Students reach new heights in Skydiving Club

Emily Hejlik

There really isn’t anything like that moment before a skydiver makes the jump. That twinge of fear, the rush of adrenaline — it’s enough to make you pull back.

But the Skydiving Club at Iowa State will push you to reach new limits.

“Making a leap from an airplane at 9,000 feet in the air into complete nothingness is an experience like nothing else,” said Craig Brown, junior in biochemistry and vice president of the club. “The free-fall portion of the skydive is an exhilarating rush that is tough to beat, and the canopy ride under your parachute and safe return to the ground is a relaxing experience that gives you one of the most beautiful views possible.”

Free flying is when jumpers fly in all orientations — most commonly upright or upside-down — and can fly over, under and around each other.

In canopy formation, jumpers open their parachutes immediately after exiting the airplane. They then fly their parachutes together and build formations by holding onto each other’s canopies.

A common misconception affiliated with skydiving is that only “crazy” people would jump out of an airplane.

“Many people think that skydiving is just jumping from the plane and falling straight down, but its much more than that,” Brown said. “It’s possible to fly your body in three dimensions, an experience unique to skydiving. Learning how to fly your body and make minute adjustments to your body position to get to where you want to go is one of the toughest things I’ve done in my life.

“I do it for the challenge.”

The club jumps regularly at several drop zones around Iowa, but they typically jump out of Accelerated FreeFall Iowa, the drop zone located in Boone.

Becoming a club member is as easy as requesting to join using the student organizations website. Currently, there are almost 250 registered members. Skydiving Club members typically make at least one skydive a year, with most of the experienced jumpers making anywhere between 50 to 200 skydives per year.

Safety is paramount in skydiving, and club members said the high risks are misconstrued.

“In the past, skydiving has been construed as a very dangerous sport, but the equipment and training has come a long way since skydiving’s beginnings,” Brown said. “There were 3 million skydives made last year; there were 21 fatalities. This translates to about a 0.0007 percent chance of fatality on your jump. There are obvious dangers to jumping from an airplane two miles in the air, but they are greatly exaggerated in popular culture.”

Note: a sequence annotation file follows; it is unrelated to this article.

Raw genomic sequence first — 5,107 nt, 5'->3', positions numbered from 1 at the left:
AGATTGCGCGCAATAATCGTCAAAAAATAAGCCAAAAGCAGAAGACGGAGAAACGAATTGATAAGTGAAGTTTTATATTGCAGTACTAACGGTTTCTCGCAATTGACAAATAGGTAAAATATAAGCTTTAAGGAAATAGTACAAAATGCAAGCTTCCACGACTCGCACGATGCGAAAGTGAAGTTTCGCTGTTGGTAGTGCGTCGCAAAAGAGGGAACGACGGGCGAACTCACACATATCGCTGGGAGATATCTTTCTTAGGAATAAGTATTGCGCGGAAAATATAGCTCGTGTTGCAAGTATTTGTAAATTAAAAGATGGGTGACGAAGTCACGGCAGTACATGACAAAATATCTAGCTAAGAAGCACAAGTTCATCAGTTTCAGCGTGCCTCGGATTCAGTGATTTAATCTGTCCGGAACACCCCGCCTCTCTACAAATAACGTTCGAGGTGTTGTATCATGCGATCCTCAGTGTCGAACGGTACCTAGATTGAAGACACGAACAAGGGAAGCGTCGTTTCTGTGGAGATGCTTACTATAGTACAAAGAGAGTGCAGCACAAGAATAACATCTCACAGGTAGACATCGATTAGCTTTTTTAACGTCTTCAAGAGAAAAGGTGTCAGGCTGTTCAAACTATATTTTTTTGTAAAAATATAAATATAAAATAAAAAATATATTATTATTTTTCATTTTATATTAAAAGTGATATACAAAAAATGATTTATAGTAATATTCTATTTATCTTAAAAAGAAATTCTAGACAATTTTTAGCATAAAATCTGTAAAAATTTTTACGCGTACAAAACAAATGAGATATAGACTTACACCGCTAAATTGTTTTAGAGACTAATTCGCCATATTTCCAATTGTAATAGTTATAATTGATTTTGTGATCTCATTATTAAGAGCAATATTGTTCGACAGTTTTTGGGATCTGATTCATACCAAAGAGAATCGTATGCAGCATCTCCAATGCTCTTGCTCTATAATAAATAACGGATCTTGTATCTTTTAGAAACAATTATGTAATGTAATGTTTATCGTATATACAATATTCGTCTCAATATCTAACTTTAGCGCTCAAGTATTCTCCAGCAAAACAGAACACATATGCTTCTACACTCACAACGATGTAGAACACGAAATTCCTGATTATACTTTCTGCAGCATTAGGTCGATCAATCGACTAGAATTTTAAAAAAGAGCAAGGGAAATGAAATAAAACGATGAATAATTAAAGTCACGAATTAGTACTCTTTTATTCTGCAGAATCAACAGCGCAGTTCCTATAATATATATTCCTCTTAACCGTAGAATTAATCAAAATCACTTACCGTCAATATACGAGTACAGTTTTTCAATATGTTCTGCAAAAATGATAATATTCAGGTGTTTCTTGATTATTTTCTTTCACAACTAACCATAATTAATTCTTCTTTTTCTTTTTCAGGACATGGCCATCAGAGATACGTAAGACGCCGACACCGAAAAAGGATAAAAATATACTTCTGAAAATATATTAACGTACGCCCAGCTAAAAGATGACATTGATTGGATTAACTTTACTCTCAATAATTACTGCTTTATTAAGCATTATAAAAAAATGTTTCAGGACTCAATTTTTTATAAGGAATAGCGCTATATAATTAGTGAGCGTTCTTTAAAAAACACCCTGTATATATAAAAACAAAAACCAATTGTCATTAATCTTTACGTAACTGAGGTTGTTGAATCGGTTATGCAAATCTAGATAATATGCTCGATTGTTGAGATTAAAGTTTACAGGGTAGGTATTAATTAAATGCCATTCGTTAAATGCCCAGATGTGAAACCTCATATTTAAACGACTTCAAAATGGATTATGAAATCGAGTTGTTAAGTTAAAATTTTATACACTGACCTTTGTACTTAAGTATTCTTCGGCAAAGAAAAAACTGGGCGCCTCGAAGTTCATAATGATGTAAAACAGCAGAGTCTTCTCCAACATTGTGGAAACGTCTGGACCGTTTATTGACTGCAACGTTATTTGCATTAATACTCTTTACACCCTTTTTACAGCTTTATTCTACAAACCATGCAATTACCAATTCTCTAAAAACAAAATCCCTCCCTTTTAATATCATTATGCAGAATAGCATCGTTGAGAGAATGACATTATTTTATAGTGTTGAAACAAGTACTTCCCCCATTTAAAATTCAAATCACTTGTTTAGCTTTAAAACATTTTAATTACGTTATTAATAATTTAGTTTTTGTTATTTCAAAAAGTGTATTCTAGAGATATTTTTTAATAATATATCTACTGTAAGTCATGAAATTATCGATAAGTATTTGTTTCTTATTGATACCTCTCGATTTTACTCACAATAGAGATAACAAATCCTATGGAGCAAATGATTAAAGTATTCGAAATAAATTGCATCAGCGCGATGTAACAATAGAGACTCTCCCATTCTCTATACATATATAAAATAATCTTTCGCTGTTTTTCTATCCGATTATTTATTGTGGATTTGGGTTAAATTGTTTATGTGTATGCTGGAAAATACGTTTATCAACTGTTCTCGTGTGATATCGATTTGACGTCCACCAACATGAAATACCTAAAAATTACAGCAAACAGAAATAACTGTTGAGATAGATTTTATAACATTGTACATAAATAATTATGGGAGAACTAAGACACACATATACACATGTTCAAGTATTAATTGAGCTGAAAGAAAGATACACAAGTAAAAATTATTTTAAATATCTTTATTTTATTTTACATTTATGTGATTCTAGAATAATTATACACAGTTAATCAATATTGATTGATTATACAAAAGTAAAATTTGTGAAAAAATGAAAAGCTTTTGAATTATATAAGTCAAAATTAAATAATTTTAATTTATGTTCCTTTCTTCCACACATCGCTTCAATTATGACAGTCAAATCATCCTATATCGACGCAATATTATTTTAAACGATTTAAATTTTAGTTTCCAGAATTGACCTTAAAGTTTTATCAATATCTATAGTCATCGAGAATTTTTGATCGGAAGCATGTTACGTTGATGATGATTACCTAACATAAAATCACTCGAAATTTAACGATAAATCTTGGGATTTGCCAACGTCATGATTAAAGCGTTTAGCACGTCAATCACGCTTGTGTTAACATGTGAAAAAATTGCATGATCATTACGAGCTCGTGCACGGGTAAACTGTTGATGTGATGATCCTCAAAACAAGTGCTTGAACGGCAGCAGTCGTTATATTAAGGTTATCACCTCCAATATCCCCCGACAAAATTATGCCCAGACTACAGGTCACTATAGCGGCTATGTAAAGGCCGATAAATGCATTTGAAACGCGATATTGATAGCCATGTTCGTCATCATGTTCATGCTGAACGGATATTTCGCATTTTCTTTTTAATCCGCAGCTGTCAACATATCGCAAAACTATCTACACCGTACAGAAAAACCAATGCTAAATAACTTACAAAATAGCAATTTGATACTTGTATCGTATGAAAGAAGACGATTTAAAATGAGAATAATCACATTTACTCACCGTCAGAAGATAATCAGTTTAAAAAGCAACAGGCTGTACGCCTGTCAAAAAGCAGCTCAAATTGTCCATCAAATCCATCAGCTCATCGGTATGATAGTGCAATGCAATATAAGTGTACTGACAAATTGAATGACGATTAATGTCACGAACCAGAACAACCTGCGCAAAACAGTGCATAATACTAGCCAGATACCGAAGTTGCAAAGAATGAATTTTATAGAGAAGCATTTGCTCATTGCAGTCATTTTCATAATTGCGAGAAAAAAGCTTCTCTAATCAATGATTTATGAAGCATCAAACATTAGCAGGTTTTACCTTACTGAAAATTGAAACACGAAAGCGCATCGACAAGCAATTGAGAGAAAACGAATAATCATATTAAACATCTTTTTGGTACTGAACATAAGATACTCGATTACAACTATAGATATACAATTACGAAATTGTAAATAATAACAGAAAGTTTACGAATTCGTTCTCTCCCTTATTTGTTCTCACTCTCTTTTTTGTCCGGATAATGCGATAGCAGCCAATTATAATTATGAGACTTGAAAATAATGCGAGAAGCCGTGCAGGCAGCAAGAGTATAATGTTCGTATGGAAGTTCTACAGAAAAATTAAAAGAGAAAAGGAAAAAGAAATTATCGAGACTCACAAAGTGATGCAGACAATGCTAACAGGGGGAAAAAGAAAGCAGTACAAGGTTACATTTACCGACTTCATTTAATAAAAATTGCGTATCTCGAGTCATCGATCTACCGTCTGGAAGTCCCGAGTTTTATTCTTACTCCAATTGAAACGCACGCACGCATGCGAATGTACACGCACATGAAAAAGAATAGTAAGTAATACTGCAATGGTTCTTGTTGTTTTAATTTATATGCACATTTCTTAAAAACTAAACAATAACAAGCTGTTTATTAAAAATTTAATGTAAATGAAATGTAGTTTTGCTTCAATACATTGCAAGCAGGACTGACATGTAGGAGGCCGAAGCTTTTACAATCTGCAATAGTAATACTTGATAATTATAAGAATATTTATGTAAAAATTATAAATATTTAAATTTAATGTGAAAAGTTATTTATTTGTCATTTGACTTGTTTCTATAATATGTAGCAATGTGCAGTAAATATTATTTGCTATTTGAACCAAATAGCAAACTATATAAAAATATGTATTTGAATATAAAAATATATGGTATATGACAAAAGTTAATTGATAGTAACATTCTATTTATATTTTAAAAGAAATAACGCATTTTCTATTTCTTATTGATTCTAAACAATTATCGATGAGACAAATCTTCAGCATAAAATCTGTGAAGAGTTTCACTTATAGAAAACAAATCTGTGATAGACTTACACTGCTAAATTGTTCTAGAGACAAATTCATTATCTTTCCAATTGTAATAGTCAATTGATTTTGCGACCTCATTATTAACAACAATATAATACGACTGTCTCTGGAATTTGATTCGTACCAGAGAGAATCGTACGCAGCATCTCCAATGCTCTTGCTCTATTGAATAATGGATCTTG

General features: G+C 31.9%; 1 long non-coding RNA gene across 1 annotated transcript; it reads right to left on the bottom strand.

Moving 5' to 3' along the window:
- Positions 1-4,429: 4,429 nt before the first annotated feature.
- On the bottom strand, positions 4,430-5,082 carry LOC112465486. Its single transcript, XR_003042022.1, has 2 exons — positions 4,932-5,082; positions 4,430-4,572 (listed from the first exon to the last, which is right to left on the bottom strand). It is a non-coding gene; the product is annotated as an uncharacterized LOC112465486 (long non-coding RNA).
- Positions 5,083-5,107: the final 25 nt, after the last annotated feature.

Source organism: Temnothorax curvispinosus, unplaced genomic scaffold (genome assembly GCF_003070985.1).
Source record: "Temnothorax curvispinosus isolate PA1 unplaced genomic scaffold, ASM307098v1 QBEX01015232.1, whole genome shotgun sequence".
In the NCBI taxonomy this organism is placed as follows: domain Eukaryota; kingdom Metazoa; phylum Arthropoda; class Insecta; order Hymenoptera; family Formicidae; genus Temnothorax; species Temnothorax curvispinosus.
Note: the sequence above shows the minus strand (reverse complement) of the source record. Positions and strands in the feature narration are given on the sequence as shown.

Skydiving isn’t the easiest thing to get involved with, but those who have given the sport a chance experience the benefits.

“Getting into the sport was intimidating at first, but having the support of fellow jumpers, especially women jumpers, was extremely helpful and the push I needed” said Sara Garton, senior in biology. “I used to have anxiety toward everything and through skydiving, I have let most of that go. I also smile a lot more.”

Camaraderie is another argument for joining the Skydiving Club.

“Skydiving is such a community sport,” Garton said. “Skydiving is a great place to meet some of the most amazing people. You’ll meet lifelong friends and continue to develop skills for the rest of your life.”

In order to become certified, jumpers must complete a course. First, jumpers need to go on a tandem skydive where you are attached to an instructor via a harness.

Garton completed the Accelerated FreeFall program. AFF is a fast-track learn-to-skydive program to take the everyday person from never jumping to being a qualified skydiver in eight levels — each level being one skydive.

This is the course geared for complete beginners who wish to learn to skydive in a few days of instruction. No previous experience is needed.

“In Colorado, I did AFF and got my A license, keeping the guys back in Iowa updated constantly with my progress,” Garton said. “It was a beautiful place to learn.”

Clark Coffman, associate professor of biology and club adviser, has high hopes for the future.

“The interest has always been there,” Coffman said. “The club’s goal is to help build awareness and facilitate and organize groups to jump. It is way more fun to jump with a group of people.”

Whether you enjoy the rush, camaraderie or challenge of skydiving, there is no question that the sport can be life-changing.

“Because of my experiences as a skydiver, I am a happier, stronger and braver person,” Garton said. “Not much scares me anymore and I refuse to let life pass me by because I was held back by fear.”